Salt of the Earth | Theater Critic's Choice | Chicago Reader

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Salt of the Earth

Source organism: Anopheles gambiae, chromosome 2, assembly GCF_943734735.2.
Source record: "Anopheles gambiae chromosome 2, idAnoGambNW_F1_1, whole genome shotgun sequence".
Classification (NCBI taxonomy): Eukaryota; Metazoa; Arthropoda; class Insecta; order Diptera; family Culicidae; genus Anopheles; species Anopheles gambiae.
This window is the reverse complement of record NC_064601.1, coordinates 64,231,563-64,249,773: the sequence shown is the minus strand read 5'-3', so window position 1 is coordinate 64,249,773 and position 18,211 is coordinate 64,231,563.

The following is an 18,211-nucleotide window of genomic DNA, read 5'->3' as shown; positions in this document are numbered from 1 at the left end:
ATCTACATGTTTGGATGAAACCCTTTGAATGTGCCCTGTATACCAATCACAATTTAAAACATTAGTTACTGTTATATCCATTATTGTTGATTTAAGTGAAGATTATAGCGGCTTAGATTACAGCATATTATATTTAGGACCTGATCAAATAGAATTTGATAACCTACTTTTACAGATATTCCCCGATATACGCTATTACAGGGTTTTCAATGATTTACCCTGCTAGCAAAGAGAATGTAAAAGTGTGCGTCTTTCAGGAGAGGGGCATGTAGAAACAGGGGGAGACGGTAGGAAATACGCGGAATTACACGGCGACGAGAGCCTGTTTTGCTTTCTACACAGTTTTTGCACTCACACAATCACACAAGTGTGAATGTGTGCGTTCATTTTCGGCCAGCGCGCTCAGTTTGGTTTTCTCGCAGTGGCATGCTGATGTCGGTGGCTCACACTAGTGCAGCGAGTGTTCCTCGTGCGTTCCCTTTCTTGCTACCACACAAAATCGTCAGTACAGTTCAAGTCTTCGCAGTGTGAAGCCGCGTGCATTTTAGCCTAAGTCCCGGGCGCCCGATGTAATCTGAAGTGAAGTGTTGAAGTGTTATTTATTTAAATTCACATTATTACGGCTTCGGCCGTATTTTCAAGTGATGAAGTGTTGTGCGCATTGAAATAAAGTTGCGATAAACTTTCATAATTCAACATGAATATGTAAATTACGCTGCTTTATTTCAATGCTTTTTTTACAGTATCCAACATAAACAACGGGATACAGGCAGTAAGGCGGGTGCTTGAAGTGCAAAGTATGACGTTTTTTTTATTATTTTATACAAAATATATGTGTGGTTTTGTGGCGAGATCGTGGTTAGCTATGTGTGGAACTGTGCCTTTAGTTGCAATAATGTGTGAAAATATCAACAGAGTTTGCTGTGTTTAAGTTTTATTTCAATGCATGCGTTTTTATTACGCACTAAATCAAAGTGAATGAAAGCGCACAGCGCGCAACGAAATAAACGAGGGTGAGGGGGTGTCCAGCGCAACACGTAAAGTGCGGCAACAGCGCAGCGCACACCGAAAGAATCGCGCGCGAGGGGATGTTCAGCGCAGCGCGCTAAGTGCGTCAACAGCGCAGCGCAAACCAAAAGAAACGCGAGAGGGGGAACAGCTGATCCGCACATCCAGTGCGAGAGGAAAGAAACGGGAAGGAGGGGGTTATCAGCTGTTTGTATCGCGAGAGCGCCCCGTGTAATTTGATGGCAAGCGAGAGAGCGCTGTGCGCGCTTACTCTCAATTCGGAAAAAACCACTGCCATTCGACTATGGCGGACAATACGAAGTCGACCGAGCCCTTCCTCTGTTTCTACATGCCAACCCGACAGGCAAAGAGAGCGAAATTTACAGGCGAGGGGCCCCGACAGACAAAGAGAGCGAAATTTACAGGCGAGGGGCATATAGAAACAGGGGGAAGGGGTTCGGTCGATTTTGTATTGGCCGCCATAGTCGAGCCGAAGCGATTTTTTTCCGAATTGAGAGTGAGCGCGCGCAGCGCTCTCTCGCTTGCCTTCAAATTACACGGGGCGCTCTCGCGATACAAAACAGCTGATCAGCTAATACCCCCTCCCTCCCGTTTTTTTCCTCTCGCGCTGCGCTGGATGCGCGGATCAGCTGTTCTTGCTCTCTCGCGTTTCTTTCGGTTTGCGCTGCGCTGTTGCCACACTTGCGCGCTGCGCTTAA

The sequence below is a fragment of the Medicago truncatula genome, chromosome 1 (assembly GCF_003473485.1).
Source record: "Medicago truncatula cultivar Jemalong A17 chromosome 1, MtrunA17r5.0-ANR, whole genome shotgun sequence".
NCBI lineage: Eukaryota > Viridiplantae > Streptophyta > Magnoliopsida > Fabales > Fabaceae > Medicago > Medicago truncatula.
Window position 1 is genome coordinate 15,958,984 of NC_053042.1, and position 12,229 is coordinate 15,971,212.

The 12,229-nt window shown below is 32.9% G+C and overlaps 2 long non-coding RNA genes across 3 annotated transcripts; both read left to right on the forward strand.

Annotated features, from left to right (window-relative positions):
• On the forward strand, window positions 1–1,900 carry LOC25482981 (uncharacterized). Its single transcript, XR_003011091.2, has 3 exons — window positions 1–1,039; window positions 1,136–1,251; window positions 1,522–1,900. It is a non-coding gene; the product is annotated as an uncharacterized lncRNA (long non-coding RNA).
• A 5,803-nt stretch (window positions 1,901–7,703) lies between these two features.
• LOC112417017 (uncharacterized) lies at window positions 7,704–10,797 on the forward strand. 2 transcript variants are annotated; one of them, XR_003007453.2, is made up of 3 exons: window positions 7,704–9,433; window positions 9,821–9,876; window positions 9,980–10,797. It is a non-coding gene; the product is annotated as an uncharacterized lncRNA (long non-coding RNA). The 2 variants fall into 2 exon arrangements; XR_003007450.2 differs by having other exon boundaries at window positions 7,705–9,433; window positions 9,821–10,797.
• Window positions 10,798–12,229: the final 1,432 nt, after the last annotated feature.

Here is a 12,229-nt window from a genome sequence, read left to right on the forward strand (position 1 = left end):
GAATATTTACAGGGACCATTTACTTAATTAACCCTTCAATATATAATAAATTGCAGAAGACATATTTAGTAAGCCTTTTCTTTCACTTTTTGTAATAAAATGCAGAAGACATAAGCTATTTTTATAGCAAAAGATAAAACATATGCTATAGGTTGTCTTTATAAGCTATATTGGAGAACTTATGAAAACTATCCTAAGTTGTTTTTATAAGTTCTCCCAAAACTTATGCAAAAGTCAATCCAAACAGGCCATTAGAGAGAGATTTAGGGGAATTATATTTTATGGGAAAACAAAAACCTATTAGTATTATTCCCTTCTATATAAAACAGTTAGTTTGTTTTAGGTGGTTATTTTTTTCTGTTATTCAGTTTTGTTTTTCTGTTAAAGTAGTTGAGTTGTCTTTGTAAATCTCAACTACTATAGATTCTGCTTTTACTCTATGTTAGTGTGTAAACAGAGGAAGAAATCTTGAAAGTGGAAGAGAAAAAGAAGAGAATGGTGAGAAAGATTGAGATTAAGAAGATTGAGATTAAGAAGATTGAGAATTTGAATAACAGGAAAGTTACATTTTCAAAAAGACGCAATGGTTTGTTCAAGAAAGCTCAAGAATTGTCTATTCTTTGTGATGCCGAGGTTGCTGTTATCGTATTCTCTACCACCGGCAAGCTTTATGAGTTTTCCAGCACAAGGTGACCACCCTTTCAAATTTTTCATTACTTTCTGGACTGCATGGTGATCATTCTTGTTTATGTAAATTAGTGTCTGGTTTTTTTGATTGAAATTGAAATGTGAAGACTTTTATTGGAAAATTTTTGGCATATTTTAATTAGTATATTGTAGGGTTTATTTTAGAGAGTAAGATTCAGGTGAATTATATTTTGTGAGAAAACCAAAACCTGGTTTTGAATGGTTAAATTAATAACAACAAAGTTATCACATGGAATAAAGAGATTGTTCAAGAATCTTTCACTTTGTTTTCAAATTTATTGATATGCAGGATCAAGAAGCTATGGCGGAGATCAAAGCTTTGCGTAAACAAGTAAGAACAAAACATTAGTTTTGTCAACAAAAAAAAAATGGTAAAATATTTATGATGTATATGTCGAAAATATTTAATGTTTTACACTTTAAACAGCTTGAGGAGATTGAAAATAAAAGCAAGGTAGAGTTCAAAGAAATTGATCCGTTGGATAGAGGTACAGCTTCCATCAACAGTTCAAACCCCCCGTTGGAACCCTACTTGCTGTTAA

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A rarely screened classic of 1954 that has the singularity of being the only major American independent feature made by communists. A fiction film about the strike by Mexican American zinc miners in New Mexico against their Anglo management, informed by feminist attitudes that are quite uncharacteristic of this period, it was inspired by the blacklisting of director Herbert Biberman, screenwriter Michael Wilson (A Place in the Sun), producer and former screenwriter Paul Jarrico, and composer Sol Kaplan, among others. As Jarrico later reasoned, since they'd been drummed out of the Hollywood industry for being subversives, they decided to commit a "crime to fit the punishment" and make a subversive film. The results are leftist propaganda of a very high order, powerful and intelligent even when the film registers in spots as naive or dated. Basically kept out of American theaters until 1965, it was widely shown and honored in Europe (it was selected, for instance, as the best film shown in France in 1955), but it has never received the stateside recognition it clearly deserves. If you've never seen it before, prepare to have your mind blown. (Univ. of Chicago, 1212 E. 59th St., Monday, March 2, 8:00, 702-8575)

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